Ah, nonprofit leadership. It’s tough and you are to be commended for making it through the last 24 months.
I feel your pain.
Over the past 20 years, I worked as both a funder and as an executive director for a <$1million nonprofit. Am I wrong or are small nonprofits MORE difficult to run than large nonprofits? I figured we might agree on that.
Let’s bring an octopus into this
Small nonprofit executive directors are like that cartoon octopus from way back that had a telephone receiver at the end of each tentacle.
Eight arms may not even be enough for you to get your job done. Heck, it takes two arms just to type on your laptop!
So we can agree there are soooo many topics we could talk about in the space of nonprofit management, mission, and operations.
Let’s start with the one that drove me to get into this line of work: content creation!
I know you and your team feel it – the pressure to produce great content daily that will stand out in the crowded digital space.
Is your content working to create a community?
How does your organization show up in the digital space?
Do the people who really need to be part of your community have a way to find you? Is your virtual door open for them to come into your caring community? Do you have systems in place to grow your audience and to turn that audience into a community of supporters?
These are fundamental questions every nonprofit needs to ask.
Your content should please your audience, and not lead to burnout for your small staff.
Maybe you don’t have the bandwidth to overhaul your content just now.
But let’s take a look at 7 signs that might hint at a coming content “crash” for your nonprofit organization.
1. You are posting everywhere.
If you are showing up on multiple digital platforms you’re more likely to connect with many people, right? Well, the number of people who see you is not as important as the type of person who sees you. It’s risky to show up everywhere and to get nowhere with your core audience.
2. You’re creating a lot of original content – some of it good.
Has your team commented about how difficult it is to generate new and good-quality content? And, who is seeing all of this great content, anyway? It may be time to ease up on the pushing out and focus on calling your ideal audience towards you.
3. Your entire team contributes content.
It’s great to activate the talents of your team. Who keeps track of what will get posted, when, and where? Your small team faces a big challenge balancing volume and quality right now. If everyone is responsible, no one is responsible.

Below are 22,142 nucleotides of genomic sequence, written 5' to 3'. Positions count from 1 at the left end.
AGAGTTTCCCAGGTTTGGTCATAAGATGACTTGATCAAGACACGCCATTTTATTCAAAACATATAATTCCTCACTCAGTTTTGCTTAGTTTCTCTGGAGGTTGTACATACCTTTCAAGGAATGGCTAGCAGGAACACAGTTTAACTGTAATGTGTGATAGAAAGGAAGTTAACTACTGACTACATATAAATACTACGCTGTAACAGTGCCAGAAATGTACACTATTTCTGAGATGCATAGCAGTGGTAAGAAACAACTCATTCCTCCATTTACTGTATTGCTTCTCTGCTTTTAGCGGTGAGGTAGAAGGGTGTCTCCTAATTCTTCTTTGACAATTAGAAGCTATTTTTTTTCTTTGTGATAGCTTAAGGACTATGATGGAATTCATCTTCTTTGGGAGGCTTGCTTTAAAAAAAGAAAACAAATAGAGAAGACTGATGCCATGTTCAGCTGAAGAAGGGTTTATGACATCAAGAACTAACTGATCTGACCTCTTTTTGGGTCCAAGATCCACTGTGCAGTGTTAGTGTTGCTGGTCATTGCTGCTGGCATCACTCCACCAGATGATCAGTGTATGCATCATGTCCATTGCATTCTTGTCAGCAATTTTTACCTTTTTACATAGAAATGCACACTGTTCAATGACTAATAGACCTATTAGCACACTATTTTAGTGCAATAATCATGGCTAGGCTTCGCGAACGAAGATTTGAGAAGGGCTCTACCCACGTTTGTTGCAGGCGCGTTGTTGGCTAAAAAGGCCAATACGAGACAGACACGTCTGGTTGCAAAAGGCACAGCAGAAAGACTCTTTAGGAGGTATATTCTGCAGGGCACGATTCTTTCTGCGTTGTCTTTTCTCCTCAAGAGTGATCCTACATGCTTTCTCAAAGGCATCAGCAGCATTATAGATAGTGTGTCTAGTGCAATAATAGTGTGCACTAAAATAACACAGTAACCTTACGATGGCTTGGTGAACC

4. You follow a content calendar.
If the calendar governs your content creation, it could mean days wasted. Do you have a content strategy – written down and with buy-in from your team? Filling in a calendar for the sake of showing up daily might be contributing to draining the energy from your content tank.
5. As an executive director, you’ve got to delegate content posting to your team.
Of course, you ought to delegate content posting to someone on your team. But what is the foundation of your content strategy – what is the guide your staff follows when posting content? Your content strategy should be developed from the place of your organization’s heart, soul, and purpose. If it isn’t your content might be a mishmash that does little to inspire the kind of engagement you know you need to succeed in your mission.
6. Your team uses the words that everyone else uses.
Of course, you’re posting about the people you serve, making a difference, and thanking your donors. But is it starting to feel like word salad? Identifying your organization’s power words is an important aspect of a content strategy.
7. You have a pretty impressive email list.
You’ve grown your email list over several years. It’s great to have a lot of people signed up to receive your email. Or is it?
Digging deeper into your email list and email performance can be cringe-worthy. But if you haven’t done it in a while, it is probably time to do so.
Content creation is a lot to stay on top of – and given how you help people and the planet, it should not take more staff time and attention than is required.
A content crash could greatly slow your team down. And that won’t help you stay focused on your important mission.
P.S. Because no one wants to crash, grab this new year content clarity quick start guide.
I’m Shelley and I can set your team up for a humane content re-tune that makes your team feel like rock stars and your audience feel connected to your mission.
Book a free discovery call with me! In 30 minutes we can solve one of your communications challenges.
Art to lift the nonprofit executive spirit!
In every blog post, I’ll include an art moment. I do it for two reasons
1) Because art is my second-greatest passion (after supporting non-profits) and
2) Because art generates ideas, and how could this be bad. So … enjoy!
Because you have at least 8 things going on at any given time, I encourage you to express yourself by drawing a cartoon octopus. (BTW, Best to draw this while you are on a long conference call)! Video off.
Here’s one tutorial from wikiHow.
And because you’re busy – this equally cute one shows you how to draw an octopus in just 4 steps!
Please don’t be shy with your creation! Share it! Your fellow nonprofit executives need to know about you. Send me your octopus drawing (I sure hope you drew it while you were on a long conference call) to firstname.lastname@example.org and I will give you a shout-out in my next blog post. Be sure to include your name and your organization.